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A Complete 7 Steps to Secure VPS

In this article, we will see a complete 7 steps to secure VPS today. These 7 steps you can take to improve VPS (Virtual Private Server) security.

Awareness is control, and a server can not protect without you knowing what the risks are. The questions which should be answered by an assessment include:

  • Which software is the server running?
  • How secure is the cloud platform?
  • Which software versions are installed, and do they have any known vulnerabilities?
  • What log-in and administration methods are used and are they secure: SSH, web control panels, and RDP all have potential weak-points
  • Which data is stored on the server and does it reside on secure cloud storage? Particular attention should be paid to sensitive personal or commercial data.
  • If a cloud server was compromised, how would you know? Automated malware and vulnerability scans can help.

The aim is to gain an understanding of possible security issues to fix and minimize them.

Use SSH key to login into the server

Also, the most technically skilled people make mistakes when it comes to passwords. They pick easily guessed passwords and often re-use passwords via websites and servers. Key-based logins are more stable and are not vulnerable to attacks by brute force and dictionary.

On Linux VPS, configuring SSH to use key-based logins is easy. With the ssh-keygen command, a key pair created on the server, and the public key is copied to your local machine using ssh-copy-id. Once the keys are in place, disable password logins by adding the following line to the SSH configuration file (the location of this file depends on your distribution):

Most common location is: /etc/ssh/sshd_config

PasswordAuthentication no

An additional step is disabling remote logins for the root account by editing the same file with:

PermitRootLogin no

Before doing the above task, create a non-root user first and follow the steps. Otherwise, you will get locked out of the server.

Stop Non-Essential Services

Any service running on a VPS constitutes a potential vulnerability to security. Bad actors are searching for systems with zero-day vulnerabilities or obsolete software to hack, so shutting down services that aren’t in use is more secure. Why run a mail transfer agent or a DNS service that you don’t need.

On modern Linux distributions with the Systemd service manager, use the "systemctl list-unit-files --type=service" command to determine which services are running. Use "systemctl stop $nameofservice" to stop a service. Before disabling a service, research what it does to ensure that you don’t disable something vital.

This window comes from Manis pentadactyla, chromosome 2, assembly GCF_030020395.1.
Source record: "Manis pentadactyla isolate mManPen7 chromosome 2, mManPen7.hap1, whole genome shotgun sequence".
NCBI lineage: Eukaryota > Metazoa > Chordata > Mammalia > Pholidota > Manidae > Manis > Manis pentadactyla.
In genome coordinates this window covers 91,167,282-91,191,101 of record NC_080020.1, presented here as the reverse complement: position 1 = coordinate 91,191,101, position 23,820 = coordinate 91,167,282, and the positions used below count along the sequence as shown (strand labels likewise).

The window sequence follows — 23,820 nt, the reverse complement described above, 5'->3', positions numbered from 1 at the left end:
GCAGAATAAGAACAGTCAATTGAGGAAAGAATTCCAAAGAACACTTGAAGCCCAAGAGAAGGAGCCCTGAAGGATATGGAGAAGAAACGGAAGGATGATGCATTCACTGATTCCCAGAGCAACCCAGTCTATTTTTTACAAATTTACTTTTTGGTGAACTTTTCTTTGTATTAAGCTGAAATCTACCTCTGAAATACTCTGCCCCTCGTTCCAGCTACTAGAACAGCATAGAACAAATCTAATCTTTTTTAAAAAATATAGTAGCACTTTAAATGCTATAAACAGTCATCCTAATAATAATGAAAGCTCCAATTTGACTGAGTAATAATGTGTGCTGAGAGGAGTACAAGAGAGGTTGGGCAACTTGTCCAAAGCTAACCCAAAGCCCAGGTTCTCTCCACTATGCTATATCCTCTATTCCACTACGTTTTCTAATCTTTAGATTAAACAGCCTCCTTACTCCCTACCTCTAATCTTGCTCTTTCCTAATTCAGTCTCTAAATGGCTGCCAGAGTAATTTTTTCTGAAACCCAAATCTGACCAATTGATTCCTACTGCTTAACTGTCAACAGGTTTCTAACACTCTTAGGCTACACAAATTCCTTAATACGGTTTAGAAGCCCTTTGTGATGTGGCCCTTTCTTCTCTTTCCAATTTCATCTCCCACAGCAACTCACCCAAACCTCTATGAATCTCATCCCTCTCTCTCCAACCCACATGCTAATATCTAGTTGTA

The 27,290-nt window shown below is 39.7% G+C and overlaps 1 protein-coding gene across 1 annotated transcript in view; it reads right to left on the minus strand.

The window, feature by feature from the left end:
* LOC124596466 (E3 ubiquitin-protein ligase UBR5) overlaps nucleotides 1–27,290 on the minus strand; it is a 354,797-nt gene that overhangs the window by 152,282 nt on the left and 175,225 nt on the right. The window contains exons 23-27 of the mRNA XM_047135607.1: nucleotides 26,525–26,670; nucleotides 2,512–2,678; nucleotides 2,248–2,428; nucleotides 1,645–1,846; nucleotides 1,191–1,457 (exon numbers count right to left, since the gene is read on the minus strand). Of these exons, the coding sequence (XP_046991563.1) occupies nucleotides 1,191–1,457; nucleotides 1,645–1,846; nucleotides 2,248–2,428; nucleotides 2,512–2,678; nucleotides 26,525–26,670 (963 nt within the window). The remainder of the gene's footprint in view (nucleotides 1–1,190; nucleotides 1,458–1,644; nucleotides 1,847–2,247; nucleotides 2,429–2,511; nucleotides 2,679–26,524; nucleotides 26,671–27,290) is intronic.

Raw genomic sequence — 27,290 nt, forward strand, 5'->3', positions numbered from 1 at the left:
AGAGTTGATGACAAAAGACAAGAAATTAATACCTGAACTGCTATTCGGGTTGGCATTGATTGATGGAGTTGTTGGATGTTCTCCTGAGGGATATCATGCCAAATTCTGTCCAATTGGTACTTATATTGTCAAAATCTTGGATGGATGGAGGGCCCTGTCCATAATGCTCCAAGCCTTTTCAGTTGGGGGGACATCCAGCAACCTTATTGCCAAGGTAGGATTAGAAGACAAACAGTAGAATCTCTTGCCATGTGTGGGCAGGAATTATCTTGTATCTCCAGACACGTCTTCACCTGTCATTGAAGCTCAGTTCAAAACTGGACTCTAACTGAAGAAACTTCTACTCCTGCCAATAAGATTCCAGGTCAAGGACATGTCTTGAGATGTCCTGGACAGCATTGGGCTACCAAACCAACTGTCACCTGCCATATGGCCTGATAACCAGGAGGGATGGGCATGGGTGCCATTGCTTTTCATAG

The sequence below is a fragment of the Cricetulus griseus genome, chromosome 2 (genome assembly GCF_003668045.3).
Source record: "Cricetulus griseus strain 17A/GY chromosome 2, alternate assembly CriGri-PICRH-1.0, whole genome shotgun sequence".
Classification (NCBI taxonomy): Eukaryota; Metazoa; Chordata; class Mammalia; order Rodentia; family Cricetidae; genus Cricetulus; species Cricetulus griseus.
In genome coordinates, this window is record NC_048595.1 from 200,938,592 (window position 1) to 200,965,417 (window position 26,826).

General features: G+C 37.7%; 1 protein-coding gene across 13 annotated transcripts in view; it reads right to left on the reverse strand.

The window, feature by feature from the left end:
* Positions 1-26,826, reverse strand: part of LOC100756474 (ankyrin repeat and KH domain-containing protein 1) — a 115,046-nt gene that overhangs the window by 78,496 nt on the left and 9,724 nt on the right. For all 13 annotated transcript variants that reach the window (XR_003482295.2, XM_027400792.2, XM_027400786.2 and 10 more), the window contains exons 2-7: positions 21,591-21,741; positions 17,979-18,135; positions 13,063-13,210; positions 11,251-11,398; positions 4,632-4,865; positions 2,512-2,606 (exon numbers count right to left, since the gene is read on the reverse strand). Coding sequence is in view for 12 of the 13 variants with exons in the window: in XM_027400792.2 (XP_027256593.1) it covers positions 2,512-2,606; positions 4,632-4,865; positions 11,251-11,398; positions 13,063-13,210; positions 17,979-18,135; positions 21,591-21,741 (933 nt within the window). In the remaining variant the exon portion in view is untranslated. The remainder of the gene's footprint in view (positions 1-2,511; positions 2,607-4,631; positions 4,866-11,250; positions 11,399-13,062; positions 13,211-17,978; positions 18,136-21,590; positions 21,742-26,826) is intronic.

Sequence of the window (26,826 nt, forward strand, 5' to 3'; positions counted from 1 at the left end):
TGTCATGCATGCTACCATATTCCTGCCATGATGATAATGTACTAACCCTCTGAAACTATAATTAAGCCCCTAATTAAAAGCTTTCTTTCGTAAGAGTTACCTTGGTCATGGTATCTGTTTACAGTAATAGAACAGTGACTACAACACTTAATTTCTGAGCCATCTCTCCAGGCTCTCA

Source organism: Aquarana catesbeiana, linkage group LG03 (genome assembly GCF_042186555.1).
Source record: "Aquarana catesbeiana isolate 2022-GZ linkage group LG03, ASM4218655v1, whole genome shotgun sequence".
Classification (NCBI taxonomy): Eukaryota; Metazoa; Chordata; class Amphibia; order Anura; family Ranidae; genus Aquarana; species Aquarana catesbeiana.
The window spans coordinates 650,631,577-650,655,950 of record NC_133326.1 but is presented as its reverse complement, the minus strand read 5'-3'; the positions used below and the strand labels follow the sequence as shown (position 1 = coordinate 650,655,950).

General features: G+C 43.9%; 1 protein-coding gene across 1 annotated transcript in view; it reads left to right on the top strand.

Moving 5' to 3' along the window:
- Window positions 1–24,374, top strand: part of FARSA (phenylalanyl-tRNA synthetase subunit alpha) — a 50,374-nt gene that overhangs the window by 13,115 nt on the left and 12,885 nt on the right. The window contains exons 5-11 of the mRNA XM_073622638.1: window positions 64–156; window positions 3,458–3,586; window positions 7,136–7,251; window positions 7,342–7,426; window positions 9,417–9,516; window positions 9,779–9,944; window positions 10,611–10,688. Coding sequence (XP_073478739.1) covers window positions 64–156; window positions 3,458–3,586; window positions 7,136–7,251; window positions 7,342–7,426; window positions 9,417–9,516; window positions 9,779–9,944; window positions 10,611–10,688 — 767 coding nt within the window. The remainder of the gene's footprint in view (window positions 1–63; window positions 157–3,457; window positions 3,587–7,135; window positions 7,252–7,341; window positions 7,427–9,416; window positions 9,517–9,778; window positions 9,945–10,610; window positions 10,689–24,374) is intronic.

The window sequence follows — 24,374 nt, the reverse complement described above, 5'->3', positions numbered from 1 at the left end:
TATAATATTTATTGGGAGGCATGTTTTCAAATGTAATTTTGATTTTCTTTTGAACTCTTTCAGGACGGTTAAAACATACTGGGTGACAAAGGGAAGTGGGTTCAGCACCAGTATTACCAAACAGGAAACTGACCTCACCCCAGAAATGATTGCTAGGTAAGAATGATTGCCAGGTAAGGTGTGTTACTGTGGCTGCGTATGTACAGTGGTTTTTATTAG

Encrypt Data at Rest

We concentrated on security features and techniques for the service to stop bad actors from breaching a server, but what if they manage to penetrate its defenses? The best VPS security has layers of protection, and encrypting confidential data into encrypted cloud storage keeps it protected even if the server is compromised.

There are two fundamental approaches to encrypting data in cloud storage solutions.

  • Encrypt sensitive data before you upload it.
  • Encrypt it on the server.

Most widely used databases are capable of encrypting data to a high standard. For example, MySQL offers field-level AES–256 encryption among other encryption techniques, and PostgreSQL offers a multitude of data encryption options.

Move data over SSL connection

Encrypting data on a secure VPS platform at rest is of little benefit if you send it unencrypted over the network. Ideally, users of the VPS should use end-to-end encryption, and all data traveling to and from the VPS should pass over an encrypted SSL connection.

SSL — more properly known as TLS — uses SSL certificates and public-key cryptography to establish a secure network point-to-point connection. You can either buy an SSL certificate from the certificate authority or get one from Let’s Encrypt for free.

Add backup solution

We don’t often think of backups in the security sense, but the last line of defense against data theft, malware, and particularly ransomware attacks, is a secure and automated, off-site backup. If you can easily delete the stolen data and recover it from a backup, an attacker can’t keep your data to ransom.

Regular server updates

The most common source of security breaches is out-of-date software with vulnerabilities. Updates may be annoying or even destructive, but they are much less trouble than a server that has hacked. At the very least, cloud users can track the security advisories from their distribution — for example, RedHat — and upgrade as soon as patches are accessible.

Secure Your VPS Control Panel

Finally, don’t forget about your account on the control panel. Make sure you have a unique password that is hard to guess because if an attacker gains entry, they will circumvent all of your security measures.

In this article, we have seen complete 7 steps to secure VPScomplete 7 steps to secure VPS. If you need any further assistance about securing your VPS or dedicated server, contact us our security team will help you.

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